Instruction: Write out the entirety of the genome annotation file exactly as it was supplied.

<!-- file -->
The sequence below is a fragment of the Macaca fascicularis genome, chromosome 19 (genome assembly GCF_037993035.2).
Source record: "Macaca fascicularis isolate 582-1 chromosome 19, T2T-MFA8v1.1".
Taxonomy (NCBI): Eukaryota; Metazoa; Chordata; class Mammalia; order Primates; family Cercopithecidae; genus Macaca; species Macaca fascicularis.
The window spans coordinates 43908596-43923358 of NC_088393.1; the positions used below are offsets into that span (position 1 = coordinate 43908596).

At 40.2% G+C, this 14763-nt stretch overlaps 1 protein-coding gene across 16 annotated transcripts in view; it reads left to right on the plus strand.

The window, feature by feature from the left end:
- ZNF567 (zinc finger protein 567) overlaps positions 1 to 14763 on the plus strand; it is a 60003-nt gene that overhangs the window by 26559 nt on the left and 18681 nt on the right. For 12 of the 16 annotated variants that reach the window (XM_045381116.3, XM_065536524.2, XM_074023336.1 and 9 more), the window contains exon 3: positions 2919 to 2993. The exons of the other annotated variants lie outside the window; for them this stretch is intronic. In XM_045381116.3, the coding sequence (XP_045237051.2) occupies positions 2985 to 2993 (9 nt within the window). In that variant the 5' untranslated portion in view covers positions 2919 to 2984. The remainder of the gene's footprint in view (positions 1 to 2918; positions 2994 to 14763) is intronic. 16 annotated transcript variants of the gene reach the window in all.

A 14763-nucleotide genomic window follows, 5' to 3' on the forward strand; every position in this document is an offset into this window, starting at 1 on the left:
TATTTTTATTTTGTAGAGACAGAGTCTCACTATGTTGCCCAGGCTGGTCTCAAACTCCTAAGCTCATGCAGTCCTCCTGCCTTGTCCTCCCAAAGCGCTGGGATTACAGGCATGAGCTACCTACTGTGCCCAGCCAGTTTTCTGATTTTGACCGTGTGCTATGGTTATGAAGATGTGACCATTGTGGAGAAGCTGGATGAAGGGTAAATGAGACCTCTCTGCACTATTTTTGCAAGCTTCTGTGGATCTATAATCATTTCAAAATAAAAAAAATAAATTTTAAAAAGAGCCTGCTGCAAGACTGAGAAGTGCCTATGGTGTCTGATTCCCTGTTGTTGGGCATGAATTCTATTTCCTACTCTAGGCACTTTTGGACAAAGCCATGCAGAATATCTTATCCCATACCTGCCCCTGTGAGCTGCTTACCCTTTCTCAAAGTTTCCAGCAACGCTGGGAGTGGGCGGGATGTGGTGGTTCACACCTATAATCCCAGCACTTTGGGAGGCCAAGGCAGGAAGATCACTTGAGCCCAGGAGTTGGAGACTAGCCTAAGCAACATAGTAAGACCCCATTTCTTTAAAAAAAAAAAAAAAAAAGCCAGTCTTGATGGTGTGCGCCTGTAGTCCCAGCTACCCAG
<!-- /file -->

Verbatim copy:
The sequence below is a fragment of the Macaca fascicularis genome, chromosome 19 (genome assembly GCF_037993035.2).
Source record: "Macaca fascicularis isolate 582-1 chromosome 19, T2T-MFA8v1.1".
Taxonomy (NCBI): Eukaryota; Metazoa; Chordata; class Mammalia; order Primates; family Cercopithecidae; genus Macaca; species Macaca fascicularis.
The window spans coordinates 43908596-43923358 of NC_088393.1; the positions used below are offsets into that span (position 1 = coordinate 43908596).

At 40.2% G+C, this 14763-nt stretch overlaps 1 protein-coding gene across 16 annotated transcripts in view; it reads left to right on the plus strand.

The window, feature by feature from the left end:
- ZNF567 (zinc finger protein 567) overlaps positions 1 to 14763 on the plus strand; it is a 60003-nt gene that overhangs the window by 26559 nt on the left and 18681 nt on the right. For 12 of the 16 annotated variants that reach the window (XM_045381116.3, XM_065536524.2, XM_074023336.1 and 9 more), the window contains exon 3: positions 2919 to 2993. The exons of the other annotated variants lie outside the window; for them this stretch is intronic. In XM_045381116.3, the coding sequence (XP_045237051.2) occupies positions 2985 to 2993 (9 nt within the window). In that variant the 5' untranslated portion in view covers positions 2919 to 2984. The remainder of the gene's footprint in view (positions 1 to 2918; positions 2994 to 14763) is intronic. 16 annotated transcript variants of the gene reach the window in all.

A 14763-nucleotide genomic window follows, 5' to 3' on the forward strand; every position in this document is an offset into this window, starting at 1 on the left:
TATTTTTATTTTGTAGAGACAGAGTCTCACTATGTTGCCCAGGCTGGTCTCAAACTCCTAAGCTCATGCAGTCCTCCTGCCTTGTCCTCCCAAAGCGCTGGGATTACAGGCATGAGCTACCTACTGTGCCCAGCCAGTTTTCTGATTTTGACCGTGTGCTATGGTTATGAAGATGTGACCATTGTGGAGAAGCTGGATGAAGGGTAAATGAGACCTCTCTGCACTATTTTTGCAAGCTTCTGTGGATCTATAATCATTTCAAAATAAAAAAAATAAATTTTAAAAAGAGCCTGCTGCAAGACTGAGAAGTGCCTATGGTGTCTGATTCCCTGTTGTTGGGCATGAATTCTATTTCCTACTCTAGGCACTTTTGGACAAAGCCATGCAGAATATCTTATCCCATACCTGCCCCTGTGAGCTGCTTACCCTTTCTCAAAGTTTCCAGCAACGCTGGGAGTGGGCGGGATGTGGTGGTTCACACCTATAATCCCAGCACTTTGGGAGGCCAAGGCAGGAAGATCACTTGAGCCCAGGAGTTGGAGACTAGCCTAAGCAACATAGTAAGACCCCATTTCTTTAAAAAAAAAAAAAAAAAAGCCAGTCTTGATGGTGTGCGCCTGTAGTCCCAGCTACCCAG